Why Your Dog Eats Poop (and How to Get Them to Stop)

Why Your Dog Eats Poop (and How to Get Them to Stop)
Photo: Kittibowornphatnon, Shutterstock

In the animal kingdom, eating poop is a common occurrence that happens on a spectrum. Bunny rabbits, for instance, have to eat some of their poop. It’s a natural part of their digestive process, and while we bunny people are fewer and less represented in media than our dog- or cat-loving counterparts, we have no choice but to look away respectfully as this revolting spectacle plays out. Dog owners, on the other hand, have pets that do not need to eat their own waste, but sometimes do it anyway. If you have a dog, you’ve probably seen your pooch do this from time to time and been alarmed, too.

It’s totally normal for your dog to participate in shit-eating — the classier word for which is coprophagia — but you are forgiven if you’re desperate for it to stop. Here’s why it happens and what you can do about it.

Why do dogs eat poop?

The good news here is that if you’re wondering why your dog is eating poop, you’re far from alone. Forums are full of people asking this question and animal-focused organisations like the American Kennel Club and PetMD have weighed in, too.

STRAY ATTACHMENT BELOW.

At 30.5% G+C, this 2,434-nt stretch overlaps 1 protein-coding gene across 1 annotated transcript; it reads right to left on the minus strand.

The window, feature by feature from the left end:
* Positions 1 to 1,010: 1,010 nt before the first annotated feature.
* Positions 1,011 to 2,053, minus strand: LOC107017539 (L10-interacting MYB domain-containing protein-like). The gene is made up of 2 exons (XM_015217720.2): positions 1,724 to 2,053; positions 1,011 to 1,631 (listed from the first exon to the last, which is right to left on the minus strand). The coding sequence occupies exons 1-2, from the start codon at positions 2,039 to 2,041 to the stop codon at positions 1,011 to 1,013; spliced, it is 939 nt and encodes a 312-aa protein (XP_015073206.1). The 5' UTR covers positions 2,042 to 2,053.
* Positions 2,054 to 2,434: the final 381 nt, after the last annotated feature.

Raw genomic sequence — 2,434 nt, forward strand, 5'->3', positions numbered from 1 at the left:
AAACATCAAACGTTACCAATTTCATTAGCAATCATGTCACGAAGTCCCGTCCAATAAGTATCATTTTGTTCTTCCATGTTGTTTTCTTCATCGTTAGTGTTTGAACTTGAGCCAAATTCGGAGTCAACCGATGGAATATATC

There have even been studies done. A study presented at the American Veterinary Society of Animal Behaviour’s annual conference in 2012 found that 16% of dogs are “serious” poop-eaters who were caught doing it five times, while 24% could be seen doing it at least once. The study noted that poop-eating was more common in multi-dog homes, and females are more likely to do it, while un-neutered male dogs are least likely. Watch out for poop-eating among greedy dogs who steal food off tables, too, according to the study.

The University of California’s Dr. Benjamin Hart, who led the study, wrote, “Our conclusion is that eating of fresh stools is a reflection of an innate predisposition of ancestral canids living in nature that protects pack members from intestinal parasites present in faeces that could occasionally be dropped in the den/rest area.”